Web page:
• Direct dual-gear extruder: The Sprite is lighter and features less inertia and more precise positioning, supports PLA/TPU/PETG/ABS print filaments.
  • Dual Z-axis: With a Z-axis dual-screw and Z-axis dual-motor design, the Ender 3 S1 works smoother and more synchronously to lower the possibility of lines and ridges on the sides of your print, thus improving the printing quality.
  • CR Touch automatic bed levelling: 16-point automatic bed levelling technology saves you the trouble of manual levelling and makes levelling simple and easy.
  • PC spring steel printing platform: The innovative printing platform is a combination of a PC coating, a spring steel sheet and a magnetic sticker, the model can be sticked to the platform or take off more easier.

If you fancy a different design but can’t be bothered with creating it yourself, there are many options available on 3D-model sharing sites. One example is this more compact case I also found on Thingiverse.

Code for the ESPHome-powered e-paper display

There are two components to this project’s code and, thankfully, the creator has published both. The first includes the Home Assistant configuration and the second is the code for ESPHome, which is used to pipe sensor data to ESPHome and subsequently to the display.

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Home Assistant configuration for the e-paper screen

To replicate this project, you will need to have set up both the moon and time_date platforms in Home Assistant. Additionally, you will need to have a weather integration set up. Based on these two platforms, over 25 template sensors are created, such as extracting the temperature, precipitation, wind strength, and more in to individual sensors. When looking at the code, keep in mind that the creator uses the Turkish language, and you might need the help of a translation app to understand everything.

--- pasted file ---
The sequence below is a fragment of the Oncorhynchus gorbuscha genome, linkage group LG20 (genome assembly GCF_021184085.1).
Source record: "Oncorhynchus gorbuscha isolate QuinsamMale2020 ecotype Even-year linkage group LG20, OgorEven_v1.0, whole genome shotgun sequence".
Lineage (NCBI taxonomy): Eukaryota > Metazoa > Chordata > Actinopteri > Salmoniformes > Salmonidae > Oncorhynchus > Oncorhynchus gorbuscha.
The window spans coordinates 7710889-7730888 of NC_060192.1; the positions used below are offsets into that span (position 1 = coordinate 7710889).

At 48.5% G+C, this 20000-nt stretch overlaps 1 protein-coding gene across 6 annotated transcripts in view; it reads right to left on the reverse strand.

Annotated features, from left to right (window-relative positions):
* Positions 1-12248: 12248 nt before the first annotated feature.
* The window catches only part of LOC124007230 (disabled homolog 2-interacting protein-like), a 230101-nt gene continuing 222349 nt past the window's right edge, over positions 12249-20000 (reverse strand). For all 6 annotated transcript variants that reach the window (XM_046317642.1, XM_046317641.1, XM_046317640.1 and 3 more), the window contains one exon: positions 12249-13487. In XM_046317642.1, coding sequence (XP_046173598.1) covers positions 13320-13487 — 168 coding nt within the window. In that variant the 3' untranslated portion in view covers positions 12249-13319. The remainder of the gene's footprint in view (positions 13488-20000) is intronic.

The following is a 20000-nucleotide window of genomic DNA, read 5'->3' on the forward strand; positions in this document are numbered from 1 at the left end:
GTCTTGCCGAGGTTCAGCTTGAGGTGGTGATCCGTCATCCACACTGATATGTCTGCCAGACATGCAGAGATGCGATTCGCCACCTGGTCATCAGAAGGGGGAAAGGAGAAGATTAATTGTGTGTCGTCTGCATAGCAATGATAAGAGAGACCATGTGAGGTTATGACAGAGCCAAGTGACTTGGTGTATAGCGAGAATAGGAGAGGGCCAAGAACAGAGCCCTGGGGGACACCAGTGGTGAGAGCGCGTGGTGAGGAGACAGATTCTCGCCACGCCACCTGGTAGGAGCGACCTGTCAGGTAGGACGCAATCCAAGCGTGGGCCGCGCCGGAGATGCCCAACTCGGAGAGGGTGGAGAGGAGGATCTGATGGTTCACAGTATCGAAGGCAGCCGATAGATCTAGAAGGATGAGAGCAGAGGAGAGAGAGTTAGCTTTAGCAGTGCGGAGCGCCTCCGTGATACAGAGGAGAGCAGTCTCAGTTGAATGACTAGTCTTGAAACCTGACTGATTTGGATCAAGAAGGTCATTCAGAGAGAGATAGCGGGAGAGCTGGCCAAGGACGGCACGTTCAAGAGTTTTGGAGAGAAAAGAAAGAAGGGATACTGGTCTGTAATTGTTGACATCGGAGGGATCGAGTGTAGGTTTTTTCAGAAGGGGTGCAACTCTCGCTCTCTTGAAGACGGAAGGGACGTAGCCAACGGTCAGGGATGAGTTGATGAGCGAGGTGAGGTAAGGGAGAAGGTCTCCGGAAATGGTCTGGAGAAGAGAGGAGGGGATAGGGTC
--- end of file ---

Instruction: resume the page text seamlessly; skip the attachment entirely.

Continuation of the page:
ESPHome configuration for the e-paper screen

If you have ever worked with screens in ESPHome, you will know that you need to add any fonts you wish to use manually. The creator of this project went with Google Sans (bold and medium) and also the Material Design Web Icons.

It is the ESPHome YAML, though, were the fun starts. Even if you aren’t planning on replicating this project, there is much to be learnt here. The individual sensors previously created in Home Assistant are all configure and made ready to be displayed.

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Next, the display configuration is where the complexity starts. Each state, such as whether the weather component is cloudy, foggy, snowy, etc. needs to be set up individually. There are also a handful of presence and door/window sensors included, which need an individual configuration, dependent on their state. This is one of the best examples of how to configure a Waveshare e-paper display in ESPHome, I have found so far.

System Bridge is yet another way to integrate Windows with Home Assistant

The Home Assistant Companion app for Wear OS is here

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Liam Alexander Colman, the author and maintainer of Home Assistant Guides.

About Liam Alexander Colman

Liam Alexander Colman has been using Home Assistant for various projects for quite some time. What started off with a Raspberry Pi quickly became three Raspberry Pis and eventually a full-blown server. I now use Unraid as my operating system, and Home Assistant happily runs in a Docker container. My personal setup includes many Zigbee devices as well as integrations with existing products such as my Android TV box. Read on to find out more on how I got started with Home Assistant.